Arterial abnormalities in the offspring of patients with premature myocardial infarction

University of Naples Federico II, Napoli, Campania, Italy
New England Journal of Medicine (Impact Factor: 54.42). 10/2000; 343(12):840-6. DOI: 10.1056/NEJM200009213431203
Source: PubMed

ABSTRACT Findings from epidemiologic and autopsy studies suggest that the offspring of patients with premature coronary disease may be at increased risk for atherosclerosis. We undertook a study to determine whether changes in brachial-artery reactivity and thickness of the carotid intima and media, two markers of early atherosclerosis, are present in adolescents and young adults with a parental history of premature myocardial infarction.
We enrolled 40 healthy young people whose parents had had premature myocardial infarction (48 percent male; mean [+/-SD] age, 19.0+/-5.2 years) and 40 control subjects who were matched with the first group according to age and sex. All the subjects underwent high-resolution B-mode ultrasound examinations for the measurement of the brachial-artery vasodilatory response after arterial occlusion (i.e., reactive hyperemia) and the intima-media thickness of the distal common carotid arteries. Lipid profiles, blood pressure while at rest, body-mass index, and smoking status were also determined.
As compared with the control subjects, the offspring of patients with premature myocardial infarction had lower flow-mediated reactivity of the brachial arteries (5.7+/-5.0 percent, vs. 10.2+/-6.6 percent in the control subjects; P=0.001) and greater mean intima-media thickness of the common carotid artery (0.49+/-0.08 mm, vs. 0.44+/-0.07 mm in the control subjects, P=0.004). In the subjects with a parental history of premature myocardial infarction, an inverse association was found between brachial-artery reactivity and carotid intima-media thickness (r=-0.46, P=0.003). In a conditional logistic-regression analysis, both brachial-artery reactivity and carotid intima-media thickness were significantly and independently correlated with a parental history of premature myocardial infarction.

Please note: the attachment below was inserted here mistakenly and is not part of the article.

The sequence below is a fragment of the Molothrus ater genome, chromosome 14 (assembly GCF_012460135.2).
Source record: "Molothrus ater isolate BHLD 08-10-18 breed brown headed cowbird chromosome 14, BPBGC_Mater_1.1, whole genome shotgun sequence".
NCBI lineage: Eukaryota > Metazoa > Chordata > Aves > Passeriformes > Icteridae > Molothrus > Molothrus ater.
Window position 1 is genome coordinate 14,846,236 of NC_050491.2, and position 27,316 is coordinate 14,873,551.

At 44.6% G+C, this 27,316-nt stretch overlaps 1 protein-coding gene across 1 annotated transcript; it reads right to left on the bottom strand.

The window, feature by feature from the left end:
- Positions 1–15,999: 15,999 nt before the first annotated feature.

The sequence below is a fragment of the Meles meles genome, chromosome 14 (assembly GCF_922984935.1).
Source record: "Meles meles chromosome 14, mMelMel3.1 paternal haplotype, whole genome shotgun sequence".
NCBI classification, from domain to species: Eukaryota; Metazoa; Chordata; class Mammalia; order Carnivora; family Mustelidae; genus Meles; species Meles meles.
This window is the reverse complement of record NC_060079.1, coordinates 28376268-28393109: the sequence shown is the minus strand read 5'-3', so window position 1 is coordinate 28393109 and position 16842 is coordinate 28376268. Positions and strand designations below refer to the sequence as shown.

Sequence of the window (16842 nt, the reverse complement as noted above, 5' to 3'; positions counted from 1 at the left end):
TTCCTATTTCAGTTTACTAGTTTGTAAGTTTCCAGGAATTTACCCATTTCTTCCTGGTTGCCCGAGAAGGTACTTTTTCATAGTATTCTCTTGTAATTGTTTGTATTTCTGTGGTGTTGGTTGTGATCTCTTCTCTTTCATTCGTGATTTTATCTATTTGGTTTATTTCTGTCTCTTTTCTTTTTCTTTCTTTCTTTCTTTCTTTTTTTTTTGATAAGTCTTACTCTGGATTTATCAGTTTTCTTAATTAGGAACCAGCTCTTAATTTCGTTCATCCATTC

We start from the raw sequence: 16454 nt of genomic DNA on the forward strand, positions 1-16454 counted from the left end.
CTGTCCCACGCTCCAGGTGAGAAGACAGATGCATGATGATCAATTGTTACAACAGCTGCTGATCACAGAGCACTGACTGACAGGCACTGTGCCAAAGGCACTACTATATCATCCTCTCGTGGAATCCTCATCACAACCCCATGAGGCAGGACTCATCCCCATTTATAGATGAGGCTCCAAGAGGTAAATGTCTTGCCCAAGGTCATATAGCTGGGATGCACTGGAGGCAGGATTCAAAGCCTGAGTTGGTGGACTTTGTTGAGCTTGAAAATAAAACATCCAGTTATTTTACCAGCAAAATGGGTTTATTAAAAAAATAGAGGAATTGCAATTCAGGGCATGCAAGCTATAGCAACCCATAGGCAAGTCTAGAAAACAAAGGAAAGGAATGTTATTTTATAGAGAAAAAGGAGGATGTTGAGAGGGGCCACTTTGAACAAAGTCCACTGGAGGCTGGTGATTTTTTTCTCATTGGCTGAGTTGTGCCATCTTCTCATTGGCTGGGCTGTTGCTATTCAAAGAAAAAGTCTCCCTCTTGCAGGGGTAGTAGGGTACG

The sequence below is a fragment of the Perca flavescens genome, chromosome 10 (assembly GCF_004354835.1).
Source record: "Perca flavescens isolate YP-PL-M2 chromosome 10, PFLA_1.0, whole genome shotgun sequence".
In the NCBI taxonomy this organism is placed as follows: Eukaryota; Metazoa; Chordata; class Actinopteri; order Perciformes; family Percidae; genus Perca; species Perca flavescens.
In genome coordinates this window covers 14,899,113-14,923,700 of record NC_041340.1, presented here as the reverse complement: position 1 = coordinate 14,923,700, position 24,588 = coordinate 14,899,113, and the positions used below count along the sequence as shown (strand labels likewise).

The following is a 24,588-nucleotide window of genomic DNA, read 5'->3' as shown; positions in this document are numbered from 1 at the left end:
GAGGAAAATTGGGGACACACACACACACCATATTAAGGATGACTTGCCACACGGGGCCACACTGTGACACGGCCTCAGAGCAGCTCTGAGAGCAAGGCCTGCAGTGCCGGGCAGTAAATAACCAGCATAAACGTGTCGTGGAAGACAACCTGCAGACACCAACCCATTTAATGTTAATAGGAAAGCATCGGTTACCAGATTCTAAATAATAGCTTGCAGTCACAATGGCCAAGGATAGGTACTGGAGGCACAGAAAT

Structural and functional changes are present at an early age in the arteries of persons with a parental history of premature myocardial infarction.

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Available from: Giovanni Gaeta, Dec 13, 2013
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    • "Intimal thickening of the coronary arteries in infancy, determined in autopsy studies, has been shown to be associated with the grandparents' history of coronary disease [14]. Angiographic [15] [16] [17] and ultrasonic [18] [19] [20] studies of atherosclerosis show that patients with a familial aggregation of CHD have more advanced atherosclerosis than appropriate controls. Although a family history of CHD has long been recognized as a major risk factor for atherosclerosis, the possible protective effect of genetic factors or specific family behaviours in a family with long-lived members has not been investigated before. "
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    • "The study protocol was approved by the local committee on ethical practice and written informed consent was obtained from each subject and/or their parents. Fifteen of the 54 children–adolescents (28%) and 25 (42%) of the 60 young adults were included in our previous report [10] . All participants were administered a standardized questionnaire to obtain information about current smoking, history of diabetes and hypertension, and family history of coronary artery disease. "
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